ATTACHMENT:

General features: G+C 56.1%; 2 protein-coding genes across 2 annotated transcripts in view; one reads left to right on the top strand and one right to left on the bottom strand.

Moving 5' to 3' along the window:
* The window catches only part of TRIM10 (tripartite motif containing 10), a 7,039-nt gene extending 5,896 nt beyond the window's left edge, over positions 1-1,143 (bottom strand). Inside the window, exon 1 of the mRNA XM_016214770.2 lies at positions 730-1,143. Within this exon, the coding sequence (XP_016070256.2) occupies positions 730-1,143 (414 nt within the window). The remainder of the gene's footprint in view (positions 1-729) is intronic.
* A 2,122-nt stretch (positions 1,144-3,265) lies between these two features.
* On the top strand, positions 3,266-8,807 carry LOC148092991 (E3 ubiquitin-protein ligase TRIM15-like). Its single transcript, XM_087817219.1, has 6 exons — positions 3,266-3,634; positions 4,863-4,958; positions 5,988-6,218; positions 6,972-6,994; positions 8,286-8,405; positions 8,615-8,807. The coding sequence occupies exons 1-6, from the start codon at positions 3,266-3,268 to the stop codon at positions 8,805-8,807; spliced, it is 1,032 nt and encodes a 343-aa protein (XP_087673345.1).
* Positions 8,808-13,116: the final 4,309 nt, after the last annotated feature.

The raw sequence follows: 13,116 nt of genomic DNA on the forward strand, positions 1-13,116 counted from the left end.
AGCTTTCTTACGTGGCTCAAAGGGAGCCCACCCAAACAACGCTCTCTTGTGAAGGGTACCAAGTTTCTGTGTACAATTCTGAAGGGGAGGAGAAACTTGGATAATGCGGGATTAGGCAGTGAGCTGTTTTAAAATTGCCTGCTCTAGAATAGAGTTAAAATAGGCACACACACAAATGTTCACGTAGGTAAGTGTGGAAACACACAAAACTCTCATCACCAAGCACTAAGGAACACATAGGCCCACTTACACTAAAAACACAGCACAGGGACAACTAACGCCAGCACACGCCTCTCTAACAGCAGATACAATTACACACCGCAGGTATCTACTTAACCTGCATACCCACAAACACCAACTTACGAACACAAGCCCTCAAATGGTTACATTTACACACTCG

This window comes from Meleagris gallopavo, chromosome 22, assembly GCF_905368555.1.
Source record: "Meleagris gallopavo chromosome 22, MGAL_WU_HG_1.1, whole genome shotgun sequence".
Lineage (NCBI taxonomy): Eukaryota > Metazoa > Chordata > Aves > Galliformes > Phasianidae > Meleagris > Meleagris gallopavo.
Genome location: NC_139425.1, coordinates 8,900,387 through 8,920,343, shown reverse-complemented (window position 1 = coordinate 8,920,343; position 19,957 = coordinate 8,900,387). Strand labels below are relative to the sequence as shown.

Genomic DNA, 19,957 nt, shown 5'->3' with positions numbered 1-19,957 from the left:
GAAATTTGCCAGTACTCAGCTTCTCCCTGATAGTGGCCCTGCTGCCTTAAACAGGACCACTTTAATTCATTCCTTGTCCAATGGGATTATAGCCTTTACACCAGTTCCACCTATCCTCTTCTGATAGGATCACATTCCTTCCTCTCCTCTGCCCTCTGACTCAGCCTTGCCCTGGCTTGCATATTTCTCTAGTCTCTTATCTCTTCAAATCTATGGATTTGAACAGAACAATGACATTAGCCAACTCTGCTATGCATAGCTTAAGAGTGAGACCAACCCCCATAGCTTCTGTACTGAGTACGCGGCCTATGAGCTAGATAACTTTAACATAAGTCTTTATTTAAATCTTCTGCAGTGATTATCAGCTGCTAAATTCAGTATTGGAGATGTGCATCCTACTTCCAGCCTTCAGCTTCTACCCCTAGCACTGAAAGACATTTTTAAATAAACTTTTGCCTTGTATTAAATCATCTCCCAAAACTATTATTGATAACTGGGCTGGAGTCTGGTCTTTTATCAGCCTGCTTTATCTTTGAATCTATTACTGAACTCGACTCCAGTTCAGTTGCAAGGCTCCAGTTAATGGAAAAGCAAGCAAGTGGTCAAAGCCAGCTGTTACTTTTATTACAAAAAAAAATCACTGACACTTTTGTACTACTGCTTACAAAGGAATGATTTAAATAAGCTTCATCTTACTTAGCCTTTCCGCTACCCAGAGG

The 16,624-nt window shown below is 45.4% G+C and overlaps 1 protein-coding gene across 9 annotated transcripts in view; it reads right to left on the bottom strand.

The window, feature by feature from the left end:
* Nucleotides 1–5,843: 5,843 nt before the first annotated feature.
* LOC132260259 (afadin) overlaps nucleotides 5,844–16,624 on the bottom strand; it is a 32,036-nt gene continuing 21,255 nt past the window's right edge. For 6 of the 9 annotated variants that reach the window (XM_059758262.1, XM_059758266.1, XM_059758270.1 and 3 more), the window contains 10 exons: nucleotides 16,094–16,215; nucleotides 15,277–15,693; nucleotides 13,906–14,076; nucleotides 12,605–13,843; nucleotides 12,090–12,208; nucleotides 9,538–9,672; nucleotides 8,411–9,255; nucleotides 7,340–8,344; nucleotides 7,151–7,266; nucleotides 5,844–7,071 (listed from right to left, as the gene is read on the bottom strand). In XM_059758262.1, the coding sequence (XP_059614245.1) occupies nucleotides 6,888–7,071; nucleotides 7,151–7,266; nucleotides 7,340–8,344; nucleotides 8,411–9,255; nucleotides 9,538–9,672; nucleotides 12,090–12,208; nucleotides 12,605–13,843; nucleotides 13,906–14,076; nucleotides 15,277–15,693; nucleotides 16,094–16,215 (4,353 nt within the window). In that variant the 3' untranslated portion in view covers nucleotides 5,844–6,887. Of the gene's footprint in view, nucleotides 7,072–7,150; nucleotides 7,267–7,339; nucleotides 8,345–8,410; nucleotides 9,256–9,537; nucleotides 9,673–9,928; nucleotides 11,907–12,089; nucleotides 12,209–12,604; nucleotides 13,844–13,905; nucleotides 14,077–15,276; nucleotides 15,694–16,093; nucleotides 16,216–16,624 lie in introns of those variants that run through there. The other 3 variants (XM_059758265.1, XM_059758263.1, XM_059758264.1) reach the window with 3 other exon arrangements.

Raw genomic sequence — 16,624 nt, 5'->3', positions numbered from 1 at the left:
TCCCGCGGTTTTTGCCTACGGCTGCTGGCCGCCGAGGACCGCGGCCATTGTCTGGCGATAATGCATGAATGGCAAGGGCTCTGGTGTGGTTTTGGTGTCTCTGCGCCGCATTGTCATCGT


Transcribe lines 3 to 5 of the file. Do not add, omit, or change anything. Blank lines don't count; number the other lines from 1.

* The window catches only part of TRIM10 (tripartite motif containing 10), a 7,039-nt gene extending 5,896 nt beyond the window's left edge, over positions 1-1,143 (bottom strand). Inside the window, exon 1 of the mRNA XM_016214770.2 lies at positions 730-1,143. Within this exon, the coding sequence (XP_016070256.2) occupies positions 730-1,143 (414 nt within the window). The remainder of the gene's footprint in view (positions 1-729) is intronic.
* A 2,122-nt stretch (positions 1,144-3,265) lies between these two features.
* On the top strand, positions 3,266-8,807 carry LOC148092991 (E3 ubiquitin-protein ligase TRIM15-like). Its single transcript, XM_087817219.1, has 6 exons — positions 3,266-3,634; positions 4,863-4,958; positions 5,988-6,218; positions 6,972-6,994; positions 8,286-8,405; positions 8,615-8,807. The coding sequence occupies exons 1-6, from the start codon at positions 3,266-3,268 to the stop codon at positions 8,805-8,807; spliced, it is 1,032 nt and encodes a 343-aa protein (XP_087673345.1).